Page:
|dc.description.abstract||The study examined correlates of HIV perceived risks and protective strategies among
adolescents in rural Malawi i.e. whether there was an association between socio
demographic characteristics of adolescents and subsequent HIV perceived risks and
protective strategies. Age at sexual debut is a variable of interest in this study. The objectives
were to investigate whether age at first sexual intercourse does influence adolescents’
individual’s risk perceptions of HIV and protective strategies, i.e. does age at first sex set a
precedence in the thinking of adolescentswith regards HIV risks and protective strategies
such as condom use.
Data: This study uses cross sectional data from Wave 3 of a wider study, the Malawi
Diffusion and Ideational Change Project (MDICP).The MDICP is a joint collaboration
between researchers from the Population Studies Centre at the University of Pennsylvania
and the University of Malawi‘s College of Medicine and Chancellor College. In this study, a
multiple regression analysis on the cross sectional data from the 2004 wave 3of the Malawi
Diffusion and Ideational Change Project was done. The focus of this study is on the
relationship between age at first sexual intercourse and the individual‘s perception of risk of
HIV/AIDS and protective strategies, it examines if there is an association between the two
Descriptive analysis: Descriptive statistics to obtain the frequencies of the main variables of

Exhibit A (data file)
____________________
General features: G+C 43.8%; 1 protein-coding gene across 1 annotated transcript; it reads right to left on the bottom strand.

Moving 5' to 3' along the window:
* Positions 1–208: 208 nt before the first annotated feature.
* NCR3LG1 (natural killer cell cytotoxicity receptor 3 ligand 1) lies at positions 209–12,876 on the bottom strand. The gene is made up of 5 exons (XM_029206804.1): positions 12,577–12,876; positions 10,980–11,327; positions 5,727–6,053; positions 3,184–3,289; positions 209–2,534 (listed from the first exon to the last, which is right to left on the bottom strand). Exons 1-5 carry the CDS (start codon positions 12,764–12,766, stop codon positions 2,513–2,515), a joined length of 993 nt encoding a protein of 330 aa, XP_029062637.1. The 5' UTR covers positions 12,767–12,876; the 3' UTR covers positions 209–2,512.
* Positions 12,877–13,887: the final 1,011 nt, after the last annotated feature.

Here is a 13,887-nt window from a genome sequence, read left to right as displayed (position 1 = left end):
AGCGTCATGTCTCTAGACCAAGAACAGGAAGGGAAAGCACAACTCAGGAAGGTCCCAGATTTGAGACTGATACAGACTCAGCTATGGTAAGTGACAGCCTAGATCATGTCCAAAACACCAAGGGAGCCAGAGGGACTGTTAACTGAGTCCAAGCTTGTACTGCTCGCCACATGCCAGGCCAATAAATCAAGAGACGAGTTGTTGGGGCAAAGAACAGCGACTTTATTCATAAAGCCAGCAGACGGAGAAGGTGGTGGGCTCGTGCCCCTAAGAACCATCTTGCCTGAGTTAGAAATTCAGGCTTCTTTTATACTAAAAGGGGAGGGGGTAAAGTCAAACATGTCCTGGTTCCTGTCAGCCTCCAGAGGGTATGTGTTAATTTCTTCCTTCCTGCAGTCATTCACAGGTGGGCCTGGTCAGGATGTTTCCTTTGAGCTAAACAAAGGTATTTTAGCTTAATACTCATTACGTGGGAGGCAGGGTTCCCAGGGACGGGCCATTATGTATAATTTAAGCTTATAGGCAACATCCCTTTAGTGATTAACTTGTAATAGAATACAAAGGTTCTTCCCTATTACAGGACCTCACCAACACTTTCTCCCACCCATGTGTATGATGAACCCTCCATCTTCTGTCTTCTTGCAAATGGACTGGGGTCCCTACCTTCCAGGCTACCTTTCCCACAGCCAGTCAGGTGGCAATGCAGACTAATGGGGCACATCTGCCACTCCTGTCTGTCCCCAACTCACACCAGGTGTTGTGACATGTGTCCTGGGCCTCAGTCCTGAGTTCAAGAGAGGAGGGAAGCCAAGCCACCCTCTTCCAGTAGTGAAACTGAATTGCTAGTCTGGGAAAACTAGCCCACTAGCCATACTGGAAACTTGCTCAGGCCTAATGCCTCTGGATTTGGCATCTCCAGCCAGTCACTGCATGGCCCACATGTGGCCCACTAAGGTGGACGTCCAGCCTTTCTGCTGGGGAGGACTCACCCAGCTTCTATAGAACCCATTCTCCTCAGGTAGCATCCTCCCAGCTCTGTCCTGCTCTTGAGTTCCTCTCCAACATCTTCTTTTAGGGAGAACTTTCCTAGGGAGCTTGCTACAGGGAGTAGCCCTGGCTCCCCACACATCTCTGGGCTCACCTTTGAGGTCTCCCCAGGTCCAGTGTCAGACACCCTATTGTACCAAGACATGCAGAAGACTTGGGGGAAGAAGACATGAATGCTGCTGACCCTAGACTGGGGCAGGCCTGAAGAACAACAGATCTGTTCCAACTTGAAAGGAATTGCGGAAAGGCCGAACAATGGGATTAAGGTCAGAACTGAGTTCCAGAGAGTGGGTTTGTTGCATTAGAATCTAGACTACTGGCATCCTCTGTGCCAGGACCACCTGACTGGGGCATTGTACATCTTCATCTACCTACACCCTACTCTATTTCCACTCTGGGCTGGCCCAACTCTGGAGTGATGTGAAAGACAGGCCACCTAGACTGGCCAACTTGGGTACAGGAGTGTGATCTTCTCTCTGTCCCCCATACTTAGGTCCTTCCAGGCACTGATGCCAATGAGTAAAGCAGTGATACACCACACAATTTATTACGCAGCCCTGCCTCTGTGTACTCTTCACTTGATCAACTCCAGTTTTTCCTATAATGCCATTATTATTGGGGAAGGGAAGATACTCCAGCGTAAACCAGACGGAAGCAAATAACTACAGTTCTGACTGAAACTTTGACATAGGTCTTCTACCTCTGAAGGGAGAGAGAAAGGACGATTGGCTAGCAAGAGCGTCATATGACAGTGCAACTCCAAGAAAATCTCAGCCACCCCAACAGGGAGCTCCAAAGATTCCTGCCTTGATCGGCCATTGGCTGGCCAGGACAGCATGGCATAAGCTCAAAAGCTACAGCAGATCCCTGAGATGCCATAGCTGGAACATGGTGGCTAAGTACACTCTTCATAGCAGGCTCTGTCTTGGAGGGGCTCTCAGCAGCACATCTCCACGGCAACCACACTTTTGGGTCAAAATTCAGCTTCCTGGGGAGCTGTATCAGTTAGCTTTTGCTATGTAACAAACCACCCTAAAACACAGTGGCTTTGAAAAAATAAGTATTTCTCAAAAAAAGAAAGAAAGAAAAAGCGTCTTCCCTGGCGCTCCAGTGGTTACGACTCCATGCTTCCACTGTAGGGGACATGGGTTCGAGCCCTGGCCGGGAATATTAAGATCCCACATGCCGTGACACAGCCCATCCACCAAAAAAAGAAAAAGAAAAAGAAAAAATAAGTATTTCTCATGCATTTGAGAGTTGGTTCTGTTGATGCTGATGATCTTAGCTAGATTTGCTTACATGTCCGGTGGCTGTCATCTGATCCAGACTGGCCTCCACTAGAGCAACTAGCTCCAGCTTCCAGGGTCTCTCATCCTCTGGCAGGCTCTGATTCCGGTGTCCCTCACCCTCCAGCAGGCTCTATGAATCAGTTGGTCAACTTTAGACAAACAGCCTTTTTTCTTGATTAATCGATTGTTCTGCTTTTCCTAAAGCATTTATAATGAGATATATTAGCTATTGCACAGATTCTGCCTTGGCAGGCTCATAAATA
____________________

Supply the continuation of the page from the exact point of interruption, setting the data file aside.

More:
interest such as the background characteristics of respondents (gender, marital status, mean
age at sexual debut, education, economic status of household) were computed in order to
better understand the population under study.
Multivariate Analysis: Three separate models were employed; two multinomial regression
analysis measuring worry and likelihood of infection against socio demographic variables
and a binary logistic regression measuring condom use and the socio demographic
variables. Relative Risk Ratios were used to interpret the multinomial logistic regression
output while odds ratios were used to interpret the logistic output.
Results: Consistent with existing literature, results indicate that early age at first sex is
a predictor of HIV risk perceptions and protective strategies. Age at first sex does set a
precedence in the future thinking of adolescents with regards to how they perceive HIV risks,
as well as how they perceive protective strategies against HIV-particularly condom use. This
study confirms that age at first sex alongside with other socio demographic variables are
significantly associated with HIV risk perceptions HIV and condom use, while other factors
may matter, such as gender, region, HIV knowledge, religion or educational level.
Limitations: The information on age at first sexual encounter was based exclusively on
respondent’s self–reports. This data collection method often has limitations that are
attributed to the tendency for people to under-report socially unacceptable behaviours (e.g.
having multiple sex partners) and to over-report socially acceptable behavior. The other
limitation is that the study lacks longitudinal data to allow a more in-depth analysis of trends
in HIV/AIDS-related indicators.||en